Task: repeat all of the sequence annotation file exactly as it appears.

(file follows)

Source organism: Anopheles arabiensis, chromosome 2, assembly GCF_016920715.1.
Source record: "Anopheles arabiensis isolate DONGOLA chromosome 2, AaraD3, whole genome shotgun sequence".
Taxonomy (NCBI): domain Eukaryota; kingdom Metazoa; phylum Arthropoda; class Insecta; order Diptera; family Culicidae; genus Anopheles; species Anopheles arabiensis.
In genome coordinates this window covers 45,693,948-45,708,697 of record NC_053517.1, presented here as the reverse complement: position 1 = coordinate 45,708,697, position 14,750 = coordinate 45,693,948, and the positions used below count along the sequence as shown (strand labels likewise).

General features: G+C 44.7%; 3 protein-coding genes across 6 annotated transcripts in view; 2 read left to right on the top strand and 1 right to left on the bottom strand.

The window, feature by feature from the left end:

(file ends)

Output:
Source organism: Anopheles arabiensis, chromosome 2, assembly GCF_016920715.1.
Source record: "Anopheles arabiensis isolate DONGOLA chromosome 2, AaraD3, whole genome shotgun sequence".
Taxonomy (NCBI): domain Eukaryota; kingdom Metazoa; phylum Arthropoda; class Insecta; order Diptera; family Culicidae; genus Anopheles; species Anopheles arabiensis.
In genome coordinates this window covers 45,693,948-45,708,697 of record NC_053517.1, presented here as the reverse complement: position 1 = coordinate 45,708,697, position 14,750 = coordinate 45,693,948, and the positions used below count along the sequence as shown (strand labels likewise).

General features: G+C 44.7%; 3 protein-coding genes across 6 annotated transcripts in view; 2 read left to right on the top strand and 1 right to left on the bottom strand.

The window, feature by feature from the left end: